Interview With Terence Winter

  • It's game-on between Nucky and Rothstein in the finale. Can you explain how the wheels were turning?

  • Much like Nucky, Rothstein is a master manipulator, a really terrific chess player who is usually three or four moves ahead of his opponent. When Luciano and Lansky came and pitched Rothstein on the idea of the heroin business, he knew they'd be disappointed when he said "no." What they didn't realize is that Rothstein would now assume, "They really want this deal. They may be going to one of my rivals." So Rothstein—behind the scenes—arranged for Luciano to be arrested by two detectives who we come to learn are in Rothstein's pocket.

    Everything is an angle for this guy. When Nucky calls and says he has this "huge distillery," ever the chess player, Rothstein thinks, "OK, well, I have these cops in my pocket, I have access to 50 pounds of heroin that belongs to Joe Masseria—who happens to be in a war with Nucky Thompson. How can I turn this situation to my advantage?" He realizes what Nucky wants is Masseria to back away. And what does Nucky have that Rothstein wants? This big distillery. What Rothstein doesn't realize is that he is also playing with another good chess player—Nucky.

  • Rothstein's gamble effectively ends his mentorship of Lucky.

  • This is Rothstein saying goodbye to Luciano; "You made your decision, you want to align yourself with Masseria. As long as your interests don't conflict with mine, we'll be OK, but it's time for you to move on." Rothstein knows there is a lot more profit in keeping somebody alive and working with them than simply killing them. And Luciano is very good at what he does. He'll probably be useful as an ally or a business partner down the road. So Rothstein's first instinct is to work out a business deal rather than resort to violence.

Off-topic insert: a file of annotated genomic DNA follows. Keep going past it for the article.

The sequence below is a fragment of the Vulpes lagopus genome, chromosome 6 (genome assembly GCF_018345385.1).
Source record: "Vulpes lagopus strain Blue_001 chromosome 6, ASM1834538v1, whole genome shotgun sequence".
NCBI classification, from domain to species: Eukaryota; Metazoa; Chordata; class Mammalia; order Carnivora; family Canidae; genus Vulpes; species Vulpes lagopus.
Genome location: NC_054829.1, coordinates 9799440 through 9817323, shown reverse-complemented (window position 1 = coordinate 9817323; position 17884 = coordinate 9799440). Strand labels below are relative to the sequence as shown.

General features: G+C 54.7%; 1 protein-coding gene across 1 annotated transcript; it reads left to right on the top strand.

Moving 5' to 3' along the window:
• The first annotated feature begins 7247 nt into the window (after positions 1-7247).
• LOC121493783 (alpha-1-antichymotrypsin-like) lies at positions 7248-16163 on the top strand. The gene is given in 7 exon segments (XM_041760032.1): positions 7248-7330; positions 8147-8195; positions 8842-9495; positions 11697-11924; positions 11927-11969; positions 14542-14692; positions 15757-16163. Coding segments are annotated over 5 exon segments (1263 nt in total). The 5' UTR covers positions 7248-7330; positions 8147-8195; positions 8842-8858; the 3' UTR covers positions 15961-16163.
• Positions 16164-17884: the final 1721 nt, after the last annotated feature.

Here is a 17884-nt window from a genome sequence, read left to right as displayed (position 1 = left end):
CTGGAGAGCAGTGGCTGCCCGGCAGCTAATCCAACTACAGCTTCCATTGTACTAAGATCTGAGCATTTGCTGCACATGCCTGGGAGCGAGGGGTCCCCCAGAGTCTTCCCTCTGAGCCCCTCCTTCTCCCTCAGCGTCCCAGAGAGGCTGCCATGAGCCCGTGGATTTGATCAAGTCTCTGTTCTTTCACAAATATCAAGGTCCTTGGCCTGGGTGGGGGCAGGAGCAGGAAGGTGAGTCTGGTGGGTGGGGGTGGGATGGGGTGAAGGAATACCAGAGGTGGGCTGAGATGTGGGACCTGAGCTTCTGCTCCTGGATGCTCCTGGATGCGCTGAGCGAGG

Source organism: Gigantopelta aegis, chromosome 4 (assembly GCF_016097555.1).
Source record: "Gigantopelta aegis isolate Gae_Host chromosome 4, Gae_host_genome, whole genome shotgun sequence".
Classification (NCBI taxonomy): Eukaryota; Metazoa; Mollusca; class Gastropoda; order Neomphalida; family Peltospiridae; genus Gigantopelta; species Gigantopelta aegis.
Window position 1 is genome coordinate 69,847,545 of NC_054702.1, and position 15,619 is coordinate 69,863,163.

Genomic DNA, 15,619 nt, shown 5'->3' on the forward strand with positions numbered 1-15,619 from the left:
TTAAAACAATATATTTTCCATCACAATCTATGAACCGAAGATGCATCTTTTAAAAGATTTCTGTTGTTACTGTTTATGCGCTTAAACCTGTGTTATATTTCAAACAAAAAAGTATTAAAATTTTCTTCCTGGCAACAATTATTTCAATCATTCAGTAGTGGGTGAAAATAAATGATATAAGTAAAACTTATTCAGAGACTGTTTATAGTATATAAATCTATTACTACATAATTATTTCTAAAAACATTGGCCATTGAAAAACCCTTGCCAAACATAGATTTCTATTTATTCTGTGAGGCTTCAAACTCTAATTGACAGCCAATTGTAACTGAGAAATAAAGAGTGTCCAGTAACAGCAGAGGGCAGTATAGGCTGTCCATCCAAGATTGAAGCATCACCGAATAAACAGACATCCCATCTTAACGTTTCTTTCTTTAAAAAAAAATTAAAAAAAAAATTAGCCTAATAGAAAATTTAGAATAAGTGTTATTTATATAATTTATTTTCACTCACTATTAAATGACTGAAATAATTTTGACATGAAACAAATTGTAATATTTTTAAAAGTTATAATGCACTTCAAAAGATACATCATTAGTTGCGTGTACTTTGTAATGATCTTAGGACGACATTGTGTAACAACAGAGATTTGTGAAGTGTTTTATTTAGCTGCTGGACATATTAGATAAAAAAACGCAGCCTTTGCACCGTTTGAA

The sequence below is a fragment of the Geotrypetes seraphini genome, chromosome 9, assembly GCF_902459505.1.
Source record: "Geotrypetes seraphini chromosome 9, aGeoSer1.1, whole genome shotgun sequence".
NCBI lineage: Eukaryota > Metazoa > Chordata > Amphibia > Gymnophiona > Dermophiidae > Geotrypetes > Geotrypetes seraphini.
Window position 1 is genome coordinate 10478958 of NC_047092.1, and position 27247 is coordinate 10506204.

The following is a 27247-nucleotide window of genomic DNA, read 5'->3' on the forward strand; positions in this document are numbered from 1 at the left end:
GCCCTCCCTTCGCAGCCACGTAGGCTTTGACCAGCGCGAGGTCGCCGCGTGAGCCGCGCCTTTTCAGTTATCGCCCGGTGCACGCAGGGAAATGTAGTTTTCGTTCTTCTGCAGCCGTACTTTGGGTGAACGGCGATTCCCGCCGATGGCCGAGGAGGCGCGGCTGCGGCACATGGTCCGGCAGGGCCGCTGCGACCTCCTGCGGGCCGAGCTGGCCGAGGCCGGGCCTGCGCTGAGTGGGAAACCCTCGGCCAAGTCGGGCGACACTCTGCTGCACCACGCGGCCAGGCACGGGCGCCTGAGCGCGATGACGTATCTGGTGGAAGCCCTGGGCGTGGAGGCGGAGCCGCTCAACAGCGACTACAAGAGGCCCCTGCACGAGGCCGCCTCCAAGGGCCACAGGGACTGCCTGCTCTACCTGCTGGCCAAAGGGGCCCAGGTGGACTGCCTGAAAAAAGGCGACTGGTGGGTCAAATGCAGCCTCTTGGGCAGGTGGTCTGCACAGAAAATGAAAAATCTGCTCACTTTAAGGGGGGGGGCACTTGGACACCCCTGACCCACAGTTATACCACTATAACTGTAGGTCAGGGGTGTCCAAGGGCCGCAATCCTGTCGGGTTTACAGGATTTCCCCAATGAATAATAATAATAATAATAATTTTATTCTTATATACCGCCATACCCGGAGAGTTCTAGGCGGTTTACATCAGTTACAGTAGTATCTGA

• With Masseria's guys ready to leave town, why have Chalky and Capone ambush them?

  • Nucky now has created a tremendous problem for Arnold Rothstein. Nucky didn't agree to anything; it was Rothstein who promised Masseria: "If you pull your men out, we can go into the heroin business together." So once Nucky got what he wanted—getting those guys outta there and having access to Gyp Rosetti—he completely turned the tables on Rothstein by assassinating all of Masseria's men. This is Nucky's "f**k you" to Arnold Rothstein.

  • In other killing sprees, Harrow takes out Gyp's team at the brothel. What is his beef with Rosetti?

  • Harrow still feels responsibility toward Jimmy and to Tommy himself. There is no way he is going to let that kid stay in there in this very dangerous situation. This is a commando all-or-nothing raid. As we have seen, Harrow is an extremely capable marksman and an extremely capable fighter. And he certainly gets what he came for.

  • Where do things stand between Nucky and Margaret?

  • Nucky's relationship with Margaret as we know it is effectively over. She is back in Brooklyn, living in a small apartment with her children, pretty much where we found her in the beginning of the series. He offers her money, she declines. It's a very strong moment for Margaret—she would rather be on her own than to continue this relationship with this man who she knows is bad. She knows he's really just trying to buy her with money at this point.

  • What's the significance of Nucky without his carnation?

  • It's really at this point Nucky is transitioning from a showboater into more of an underground gangster. He takes his carnation off, the symbol of who he was and disappears—not into the Ritz. He's alone and transitioning into a new phase to re‑invent himself.

  • Can you give us an update on Eddie?

  • He is convalescing and, um, I am sure he'll make a recovery. Hopefully, the stitches won't be in there too long.